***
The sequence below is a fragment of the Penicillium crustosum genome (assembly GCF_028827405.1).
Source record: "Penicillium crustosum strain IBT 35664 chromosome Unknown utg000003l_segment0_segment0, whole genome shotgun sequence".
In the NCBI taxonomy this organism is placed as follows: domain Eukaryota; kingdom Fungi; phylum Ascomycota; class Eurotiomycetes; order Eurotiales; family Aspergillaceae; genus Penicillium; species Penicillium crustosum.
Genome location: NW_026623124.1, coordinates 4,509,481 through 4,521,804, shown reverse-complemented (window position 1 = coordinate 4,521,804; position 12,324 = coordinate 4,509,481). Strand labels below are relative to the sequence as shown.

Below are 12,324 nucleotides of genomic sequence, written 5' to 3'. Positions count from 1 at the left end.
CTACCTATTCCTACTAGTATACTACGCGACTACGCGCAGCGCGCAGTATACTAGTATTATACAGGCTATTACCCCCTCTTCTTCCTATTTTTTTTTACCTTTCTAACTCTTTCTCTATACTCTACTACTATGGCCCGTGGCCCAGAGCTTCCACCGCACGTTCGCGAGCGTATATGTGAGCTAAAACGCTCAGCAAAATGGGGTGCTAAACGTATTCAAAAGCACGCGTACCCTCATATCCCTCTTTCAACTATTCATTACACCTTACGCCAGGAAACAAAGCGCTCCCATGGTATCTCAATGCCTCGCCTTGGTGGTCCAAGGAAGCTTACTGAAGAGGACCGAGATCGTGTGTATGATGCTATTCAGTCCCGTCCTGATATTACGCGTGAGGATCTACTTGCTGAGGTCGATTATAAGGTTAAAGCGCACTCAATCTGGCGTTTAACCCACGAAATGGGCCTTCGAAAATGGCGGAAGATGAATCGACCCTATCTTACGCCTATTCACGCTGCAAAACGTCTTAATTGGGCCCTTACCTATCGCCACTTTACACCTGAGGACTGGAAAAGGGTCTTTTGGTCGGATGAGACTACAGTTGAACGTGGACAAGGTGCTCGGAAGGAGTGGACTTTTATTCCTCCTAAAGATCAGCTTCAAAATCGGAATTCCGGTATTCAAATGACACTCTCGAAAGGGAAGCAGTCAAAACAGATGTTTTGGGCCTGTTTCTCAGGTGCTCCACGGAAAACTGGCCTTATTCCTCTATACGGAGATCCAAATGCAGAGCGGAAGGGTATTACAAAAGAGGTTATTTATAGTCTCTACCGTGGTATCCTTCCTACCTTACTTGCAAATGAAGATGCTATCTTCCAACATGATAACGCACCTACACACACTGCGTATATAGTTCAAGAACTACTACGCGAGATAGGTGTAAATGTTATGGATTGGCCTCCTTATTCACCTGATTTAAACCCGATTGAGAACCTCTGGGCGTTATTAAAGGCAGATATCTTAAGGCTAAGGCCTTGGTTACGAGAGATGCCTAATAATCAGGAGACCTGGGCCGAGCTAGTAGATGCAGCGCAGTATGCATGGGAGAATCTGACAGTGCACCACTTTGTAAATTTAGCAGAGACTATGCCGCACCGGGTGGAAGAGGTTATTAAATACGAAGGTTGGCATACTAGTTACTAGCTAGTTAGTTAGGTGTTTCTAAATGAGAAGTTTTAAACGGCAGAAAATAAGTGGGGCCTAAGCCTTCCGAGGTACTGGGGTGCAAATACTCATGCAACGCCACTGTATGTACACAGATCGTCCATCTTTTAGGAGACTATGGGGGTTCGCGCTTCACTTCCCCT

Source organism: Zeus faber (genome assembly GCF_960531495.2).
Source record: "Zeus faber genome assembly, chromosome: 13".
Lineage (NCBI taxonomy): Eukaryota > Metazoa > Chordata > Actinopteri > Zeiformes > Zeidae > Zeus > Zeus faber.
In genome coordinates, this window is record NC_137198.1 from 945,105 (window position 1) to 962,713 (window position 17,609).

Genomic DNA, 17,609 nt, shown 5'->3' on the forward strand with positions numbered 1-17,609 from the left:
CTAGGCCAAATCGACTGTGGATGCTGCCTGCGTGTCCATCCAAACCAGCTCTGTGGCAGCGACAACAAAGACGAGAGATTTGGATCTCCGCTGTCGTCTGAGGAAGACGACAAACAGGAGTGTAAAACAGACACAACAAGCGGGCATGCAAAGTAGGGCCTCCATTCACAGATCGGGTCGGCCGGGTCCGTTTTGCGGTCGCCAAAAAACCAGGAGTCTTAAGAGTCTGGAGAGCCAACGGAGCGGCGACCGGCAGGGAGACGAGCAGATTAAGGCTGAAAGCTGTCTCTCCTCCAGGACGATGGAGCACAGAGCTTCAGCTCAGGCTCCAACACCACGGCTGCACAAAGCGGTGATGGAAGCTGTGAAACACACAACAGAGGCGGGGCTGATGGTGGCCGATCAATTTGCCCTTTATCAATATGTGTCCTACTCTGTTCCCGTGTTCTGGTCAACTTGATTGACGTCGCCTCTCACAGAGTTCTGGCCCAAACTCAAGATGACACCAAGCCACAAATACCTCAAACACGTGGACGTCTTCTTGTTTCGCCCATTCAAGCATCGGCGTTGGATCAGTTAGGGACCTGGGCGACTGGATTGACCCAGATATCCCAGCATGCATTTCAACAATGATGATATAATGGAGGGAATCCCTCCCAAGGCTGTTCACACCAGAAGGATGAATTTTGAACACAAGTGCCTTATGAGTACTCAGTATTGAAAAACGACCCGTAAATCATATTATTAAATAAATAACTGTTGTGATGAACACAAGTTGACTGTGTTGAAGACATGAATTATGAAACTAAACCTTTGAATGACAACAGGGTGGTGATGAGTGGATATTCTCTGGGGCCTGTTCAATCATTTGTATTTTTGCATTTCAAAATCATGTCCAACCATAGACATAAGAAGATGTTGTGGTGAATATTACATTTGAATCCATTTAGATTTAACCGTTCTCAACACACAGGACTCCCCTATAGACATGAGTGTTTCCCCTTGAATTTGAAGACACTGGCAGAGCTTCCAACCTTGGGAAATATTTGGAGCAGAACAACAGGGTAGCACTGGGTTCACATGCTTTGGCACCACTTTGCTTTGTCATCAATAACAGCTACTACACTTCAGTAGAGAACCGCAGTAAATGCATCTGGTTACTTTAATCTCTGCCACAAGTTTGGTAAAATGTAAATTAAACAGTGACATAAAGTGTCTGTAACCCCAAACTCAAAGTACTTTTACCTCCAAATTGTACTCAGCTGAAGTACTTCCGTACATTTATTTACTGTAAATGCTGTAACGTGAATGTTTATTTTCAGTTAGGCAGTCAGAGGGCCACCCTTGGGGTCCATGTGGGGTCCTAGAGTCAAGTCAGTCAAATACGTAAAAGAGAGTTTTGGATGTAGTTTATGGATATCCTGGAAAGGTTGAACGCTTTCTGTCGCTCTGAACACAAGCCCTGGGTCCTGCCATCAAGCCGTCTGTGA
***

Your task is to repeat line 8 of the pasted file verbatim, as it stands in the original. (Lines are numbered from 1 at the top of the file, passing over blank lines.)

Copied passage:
Source record: "Zeus faber genome assembly, chromosome: 13".